Twilight is a fantasy, and I've said before and will say again that fantasies are well and good and healthy. But it's worth remembering -- because there are quite a few industries out there that pay good money to coax us to forget -- that the fantasy of magically becoming a new person overnight, whether via acquired beauty, acquired thinness, or acquired vampirism is not something that can be realistically realized. All these things will open doors and grant social acceptance, and that's the unfortunate nature of the world we currently (as of writing) live in, but they won't make someone a different person.
The flip side is that 'different personness' can be achieved without having to resort to magically-acquired body changes. Or, it's just possible that 'different personness' isn't even really necessary once we look past the constant demands of society to be more of whatever the exhorter-of-the-hour wants us to be.
Or, as Kate put it:
The reality is, I will never be the kind of person who thinks roughing it in Tibet sounds like a hoot; give me a decent hotel in London any day. I will probably never learn to waterski well, or snow ski at all, or do a back handspring. I can be outgoing and charismatic in small doses, but I will always then need time to recharge my batteries with the dogs and a good book; I’ll never be someone with a chock-full social calendar, because I would find that unbearably exhausting. (And no matter how well I’ve learned to fake it — and thus how much this surprises some people who know me — new social situations will most likely always intimidate the crap out of me.) I might learn to speak one foreign language fluently over the course of my life, but probably not five. I will never publish a novel until I finish writing one. I will always have to be aware of my natural tendency toward depression and might always have to medicate it. Smart money says I am never going to chuck city life to buy an alpaca farm or start a new career as a river guide. And my chances of marrying George Clooney are very, very slim.One of the very few things I like about Twilight is that -- if you squint at it in just the right light -- it tells the story of an unhappy girl who takes steps to improve her life and get the future she wants. What I don't like about that message is that she does this via fantastical means that simply aren't available for the rest of us. It's a fun and compelling fantasy if you like that sort of thing, and that's great. But I'd just as soon have had Bella come to love her own self instead of exchanging her self overnight for a 'better' self.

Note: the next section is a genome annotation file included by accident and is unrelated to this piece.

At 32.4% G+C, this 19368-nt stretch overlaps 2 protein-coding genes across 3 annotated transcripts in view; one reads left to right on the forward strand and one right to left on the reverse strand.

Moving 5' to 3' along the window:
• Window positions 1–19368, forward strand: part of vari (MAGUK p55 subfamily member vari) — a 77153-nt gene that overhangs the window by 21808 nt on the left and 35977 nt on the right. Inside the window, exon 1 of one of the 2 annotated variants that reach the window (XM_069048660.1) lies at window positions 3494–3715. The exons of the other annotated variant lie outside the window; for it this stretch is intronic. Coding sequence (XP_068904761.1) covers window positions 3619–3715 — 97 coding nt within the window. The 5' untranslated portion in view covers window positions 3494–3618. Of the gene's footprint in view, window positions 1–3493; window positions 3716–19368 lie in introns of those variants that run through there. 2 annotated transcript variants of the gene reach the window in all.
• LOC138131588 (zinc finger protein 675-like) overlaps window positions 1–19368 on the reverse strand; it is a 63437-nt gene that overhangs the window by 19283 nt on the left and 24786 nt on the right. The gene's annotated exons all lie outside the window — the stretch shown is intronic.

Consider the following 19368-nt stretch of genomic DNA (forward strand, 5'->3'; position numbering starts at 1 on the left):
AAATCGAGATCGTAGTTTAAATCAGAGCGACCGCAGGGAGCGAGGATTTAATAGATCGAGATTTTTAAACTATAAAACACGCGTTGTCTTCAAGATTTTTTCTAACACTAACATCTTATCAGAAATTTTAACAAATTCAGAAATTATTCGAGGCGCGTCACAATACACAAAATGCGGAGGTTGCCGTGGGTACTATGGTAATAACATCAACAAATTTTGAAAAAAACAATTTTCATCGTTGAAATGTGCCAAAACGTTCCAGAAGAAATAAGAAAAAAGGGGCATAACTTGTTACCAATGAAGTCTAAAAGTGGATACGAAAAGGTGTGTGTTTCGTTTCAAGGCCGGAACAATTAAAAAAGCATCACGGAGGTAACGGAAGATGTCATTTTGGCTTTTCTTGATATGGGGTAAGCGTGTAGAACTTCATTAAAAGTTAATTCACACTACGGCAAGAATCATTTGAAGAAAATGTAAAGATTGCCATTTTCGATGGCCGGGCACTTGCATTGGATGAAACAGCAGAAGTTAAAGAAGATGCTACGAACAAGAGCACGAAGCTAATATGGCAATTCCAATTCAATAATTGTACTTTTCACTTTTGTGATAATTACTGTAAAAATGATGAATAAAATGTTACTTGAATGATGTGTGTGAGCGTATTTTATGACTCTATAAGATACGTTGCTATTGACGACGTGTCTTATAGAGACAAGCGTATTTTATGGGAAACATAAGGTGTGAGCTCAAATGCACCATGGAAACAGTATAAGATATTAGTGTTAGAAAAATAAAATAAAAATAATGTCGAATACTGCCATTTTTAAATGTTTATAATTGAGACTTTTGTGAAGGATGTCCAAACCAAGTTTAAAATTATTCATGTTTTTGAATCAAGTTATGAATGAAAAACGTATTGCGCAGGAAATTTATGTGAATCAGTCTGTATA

None of that is because I’m fat. It’s because I’m me.
Final note: I really very much wanted to work this Monty Python clip into the post, but the occasion never presented itself. Here it is, anyway.